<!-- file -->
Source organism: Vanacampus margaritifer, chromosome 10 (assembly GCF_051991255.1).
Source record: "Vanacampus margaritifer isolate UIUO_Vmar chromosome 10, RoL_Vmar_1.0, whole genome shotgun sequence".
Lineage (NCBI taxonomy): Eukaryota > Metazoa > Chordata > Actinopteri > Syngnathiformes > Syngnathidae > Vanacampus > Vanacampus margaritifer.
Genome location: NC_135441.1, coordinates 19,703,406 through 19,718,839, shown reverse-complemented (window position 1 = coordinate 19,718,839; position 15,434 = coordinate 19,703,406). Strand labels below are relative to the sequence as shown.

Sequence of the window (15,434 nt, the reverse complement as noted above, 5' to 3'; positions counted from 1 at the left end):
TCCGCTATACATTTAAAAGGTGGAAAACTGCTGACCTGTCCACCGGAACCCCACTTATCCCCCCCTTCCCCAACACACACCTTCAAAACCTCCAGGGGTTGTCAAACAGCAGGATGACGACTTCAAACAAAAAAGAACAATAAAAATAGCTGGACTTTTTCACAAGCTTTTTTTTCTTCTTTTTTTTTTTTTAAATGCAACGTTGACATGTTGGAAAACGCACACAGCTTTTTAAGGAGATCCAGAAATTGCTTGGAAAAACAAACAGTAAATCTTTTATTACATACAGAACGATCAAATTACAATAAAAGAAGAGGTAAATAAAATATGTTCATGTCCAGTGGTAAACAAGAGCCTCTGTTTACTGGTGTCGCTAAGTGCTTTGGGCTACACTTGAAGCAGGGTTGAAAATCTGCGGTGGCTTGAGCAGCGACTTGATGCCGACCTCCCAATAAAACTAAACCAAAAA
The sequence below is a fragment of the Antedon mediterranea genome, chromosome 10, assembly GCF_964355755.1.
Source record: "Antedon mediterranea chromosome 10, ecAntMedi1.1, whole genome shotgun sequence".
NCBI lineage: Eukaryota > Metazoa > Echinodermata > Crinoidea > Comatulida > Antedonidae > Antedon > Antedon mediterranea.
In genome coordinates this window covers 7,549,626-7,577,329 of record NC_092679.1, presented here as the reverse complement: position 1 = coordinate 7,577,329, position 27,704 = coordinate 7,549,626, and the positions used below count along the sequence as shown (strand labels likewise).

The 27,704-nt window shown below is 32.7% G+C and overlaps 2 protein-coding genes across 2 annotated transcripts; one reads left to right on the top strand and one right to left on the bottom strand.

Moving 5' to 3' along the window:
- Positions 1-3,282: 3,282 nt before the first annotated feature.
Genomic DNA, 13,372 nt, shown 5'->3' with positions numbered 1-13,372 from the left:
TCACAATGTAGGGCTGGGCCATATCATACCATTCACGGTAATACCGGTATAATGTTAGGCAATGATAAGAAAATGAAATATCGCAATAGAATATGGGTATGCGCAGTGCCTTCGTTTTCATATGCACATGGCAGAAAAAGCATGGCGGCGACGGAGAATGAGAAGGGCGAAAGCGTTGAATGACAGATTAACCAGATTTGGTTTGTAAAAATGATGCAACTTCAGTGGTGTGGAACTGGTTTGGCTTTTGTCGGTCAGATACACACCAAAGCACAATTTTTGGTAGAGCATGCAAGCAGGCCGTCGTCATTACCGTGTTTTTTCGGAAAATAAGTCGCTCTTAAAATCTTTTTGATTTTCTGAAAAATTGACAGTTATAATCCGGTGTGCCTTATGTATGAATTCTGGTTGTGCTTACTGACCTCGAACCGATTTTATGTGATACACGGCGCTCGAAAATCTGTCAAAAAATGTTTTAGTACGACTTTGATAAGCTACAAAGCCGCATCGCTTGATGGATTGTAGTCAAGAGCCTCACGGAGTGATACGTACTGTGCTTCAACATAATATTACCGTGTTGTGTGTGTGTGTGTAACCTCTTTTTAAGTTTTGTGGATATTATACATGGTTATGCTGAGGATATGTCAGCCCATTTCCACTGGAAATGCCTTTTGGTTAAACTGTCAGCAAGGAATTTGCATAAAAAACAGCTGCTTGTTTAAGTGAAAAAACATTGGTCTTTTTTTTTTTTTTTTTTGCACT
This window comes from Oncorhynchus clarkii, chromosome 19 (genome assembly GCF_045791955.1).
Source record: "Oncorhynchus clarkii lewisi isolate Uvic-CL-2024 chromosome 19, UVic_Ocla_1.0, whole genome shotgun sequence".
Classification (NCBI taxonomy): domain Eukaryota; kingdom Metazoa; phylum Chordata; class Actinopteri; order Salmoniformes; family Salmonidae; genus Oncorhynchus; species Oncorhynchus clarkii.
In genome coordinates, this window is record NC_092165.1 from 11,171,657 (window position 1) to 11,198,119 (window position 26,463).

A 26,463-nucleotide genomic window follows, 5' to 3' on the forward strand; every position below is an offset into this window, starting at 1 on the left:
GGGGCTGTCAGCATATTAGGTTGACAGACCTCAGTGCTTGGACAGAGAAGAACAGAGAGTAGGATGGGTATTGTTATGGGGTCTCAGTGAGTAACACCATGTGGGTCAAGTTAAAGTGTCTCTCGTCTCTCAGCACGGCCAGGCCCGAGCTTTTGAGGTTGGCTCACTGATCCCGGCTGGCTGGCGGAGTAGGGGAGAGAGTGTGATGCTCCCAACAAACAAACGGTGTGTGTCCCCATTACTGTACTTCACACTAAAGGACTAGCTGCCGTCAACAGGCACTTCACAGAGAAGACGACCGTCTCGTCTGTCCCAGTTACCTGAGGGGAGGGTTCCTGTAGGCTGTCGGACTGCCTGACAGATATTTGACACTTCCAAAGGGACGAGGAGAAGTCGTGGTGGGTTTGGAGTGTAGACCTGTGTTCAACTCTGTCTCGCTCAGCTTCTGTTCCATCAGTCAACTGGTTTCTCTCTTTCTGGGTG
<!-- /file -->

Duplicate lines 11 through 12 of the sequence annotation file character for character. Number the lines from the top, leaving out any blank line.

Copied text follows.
The 27,704-nt window shown below is 32.7% G+C and overlaps 2 protein-coding genes across 2 annotated transcripts; one reads left to right on the top strand and one right to left on the bottom strand.

Moving 5' to 3' along the window: